SHERBURN - Truman Kittleson was a prisoner of war in World War II but made it back to rural Sherburn to be a husband, father, farmer, rancher, stable owner and musician.
"Truman's appreciation of his freedom and life was evident," his wife Millie said. "Every day, he would say, 'Wonderful, I get another day.'"
Kittleson passed away last week at the age of 97. Private family services are being planned.
Born in August 1916 in Ceylon, Kittleson grew up helping his family on the farm and was always intent on finding ways to make things easier.
"He came up with and built an automatic shift, and he hitchhiked to Detroit to see if Henry Ford would be interested in it," Millie recalled. "However, Henry Ford was gone, so he did not get to see him. He then gave his drawing to an inventors group."
But before Kittleson could follow up on his design, he was drafted into World War II. Family members say that when he returned, he found a design similar to his had been used in automobiles in Sweden.
After being drafted into the Army, Kittleson was shipped to North Africa, captured by German forces and became a prisoner of war for 26 months.
"He didn't share his experiences until years later when, with tears in his eyes, he told about crawling along the fences and eating dandelions to stay alive," Millie said.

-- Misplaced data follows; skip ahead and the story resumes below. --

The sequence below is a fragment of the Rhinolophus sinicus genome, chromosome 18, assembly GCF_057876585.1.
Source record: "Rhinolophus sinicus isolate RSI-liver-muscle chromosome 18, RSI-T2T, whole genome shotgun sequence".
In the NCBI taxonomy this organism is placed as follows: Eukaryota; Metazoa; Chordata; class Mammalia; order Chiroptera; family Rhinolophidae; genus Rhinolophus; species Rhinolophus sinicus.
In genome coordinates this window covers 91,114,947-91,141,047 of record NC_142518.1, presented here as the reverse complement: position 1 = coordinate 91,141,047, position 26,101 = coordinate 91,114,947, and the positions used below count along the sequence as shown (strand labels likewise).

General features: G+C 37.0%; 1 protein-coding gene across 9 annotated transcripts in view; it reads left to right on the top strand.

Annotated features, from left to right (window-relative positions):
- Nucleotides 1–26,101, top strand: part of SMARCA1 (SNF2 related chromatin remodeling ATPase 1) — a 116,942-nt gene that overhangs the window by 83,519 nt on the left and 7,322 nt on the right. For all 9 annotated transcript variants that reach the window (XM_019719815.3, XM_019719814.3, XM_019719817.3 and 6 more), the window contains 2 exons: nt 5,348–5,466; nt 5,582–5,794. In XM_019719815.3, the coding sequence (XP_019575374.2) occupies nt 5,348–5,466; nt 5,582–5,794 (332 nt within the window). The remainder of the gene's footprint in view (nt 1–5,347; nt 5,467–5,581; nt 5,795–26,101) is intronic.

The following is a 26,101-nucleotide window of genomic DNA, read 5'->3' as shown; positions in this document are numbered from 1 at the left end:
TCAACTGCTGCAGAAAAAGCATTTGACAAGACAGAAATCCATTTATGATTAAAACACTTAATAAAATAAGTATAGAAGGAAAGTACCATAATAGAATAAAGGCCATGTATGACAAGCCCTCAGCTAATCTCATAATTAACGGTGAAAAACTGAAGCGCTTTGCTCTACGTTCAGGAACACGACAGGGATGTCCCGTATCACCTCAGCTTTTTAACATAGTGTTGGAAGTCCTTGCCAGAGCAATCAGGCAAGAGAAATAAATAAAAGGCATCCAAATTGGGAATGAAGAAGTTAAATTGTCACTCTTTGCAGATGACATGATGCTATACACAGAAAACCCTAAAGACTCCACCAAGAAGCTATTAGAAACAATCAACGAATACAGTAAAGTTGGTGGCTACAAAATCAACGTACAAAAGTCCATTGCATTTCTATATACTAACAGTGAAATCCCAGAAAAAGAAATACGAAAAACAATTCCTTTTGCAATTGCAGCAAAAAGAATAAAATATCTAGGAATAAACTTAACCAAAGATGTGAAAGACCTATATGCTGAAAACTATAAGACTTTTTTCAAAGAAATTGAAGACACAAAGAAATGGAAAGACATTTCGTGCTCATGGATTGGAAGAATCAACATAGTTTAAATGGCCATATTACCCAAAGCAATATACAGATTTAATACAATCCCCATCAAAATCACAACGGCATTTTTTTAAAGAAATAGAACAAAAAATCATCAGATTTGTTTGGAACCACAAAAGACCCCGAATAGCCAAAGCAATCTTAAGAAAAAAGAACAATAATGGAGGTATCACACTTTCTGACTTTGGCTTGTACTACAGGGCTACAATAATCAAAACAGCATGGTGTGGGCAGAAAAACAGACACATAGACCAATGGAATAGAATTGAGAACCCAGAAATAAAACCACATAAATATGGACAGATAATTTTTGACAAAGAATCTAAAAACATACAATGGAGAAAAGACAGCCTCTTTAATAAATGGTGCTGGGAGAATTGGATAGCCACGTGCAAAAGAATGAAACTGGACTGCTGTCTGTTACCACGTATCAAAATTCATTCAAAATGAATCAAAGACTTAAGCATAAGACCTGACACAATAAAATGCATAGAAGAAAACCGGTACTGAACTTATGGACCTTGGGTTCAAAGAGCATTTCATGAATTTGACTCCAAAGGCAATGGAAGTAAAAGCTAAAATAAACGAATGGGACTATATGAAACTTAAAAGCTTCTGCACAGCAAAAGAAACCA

Kittleson shared his POW experiences with the Sentinel in a 1999 article.
"I got so weak I could hardly walk," he recalled in the article. "There was a slit trench for a bathroom and it took a soldier on each side of me to get me there. ... When spring came and the dandelions started growing, I would crawl around the fence and eat these dandelions. Along with that, lying in the sun, I got so I could walk pretty good."
Kittleson and his fellow POWs were eventually rescued by American troops as the war reached its conclusion. Once home, he married Millie Larson of Armstrong, began farming, ranching and raising their two daughters. The family also created Goldmount Stables.
"Truman was always interested in horses," Millie said.
The family purchased a stallion named Boubon's Golden King, with the idea to breed its golden color into the American Saddlebred horse. The venture was a success, with the family selling horses all over of the world.
At the same time, Kittleson and other family members formed the country-western band, "Millie and the Saddle Pals."
With Millie as the lead singer, Kittleson and his brothers - Ted and Norman Kittleson - along with Roy Healey and Cap Kurseth, performed throughout the area, and had a weekly radio show on KSUM-AM during the 1950s.
Kittleson played the stand-up bass. The original band disbanded after the death of Kurseth, but members pursued their own musical projects. The band was inducted into the Mid-America Music Hall of Fame in 2009. Kittleson also was recognized by the National Veterans Creative Arts Competition in 2008 for a song he wrote and performed about the I-90 Expo in Sherburn.
During all this time, Kittleson also had other projects he was accomplishing.
"He was a salvager and saver of things abandoned," Millie said.
Kittleson designed and built two homes, including daughter Shirley's veterinary clinic and outbuilding, with 90 percent salvaged material.
"He truly believed, 'To replace, conserve, save, recycle and reuse,'" Millie said.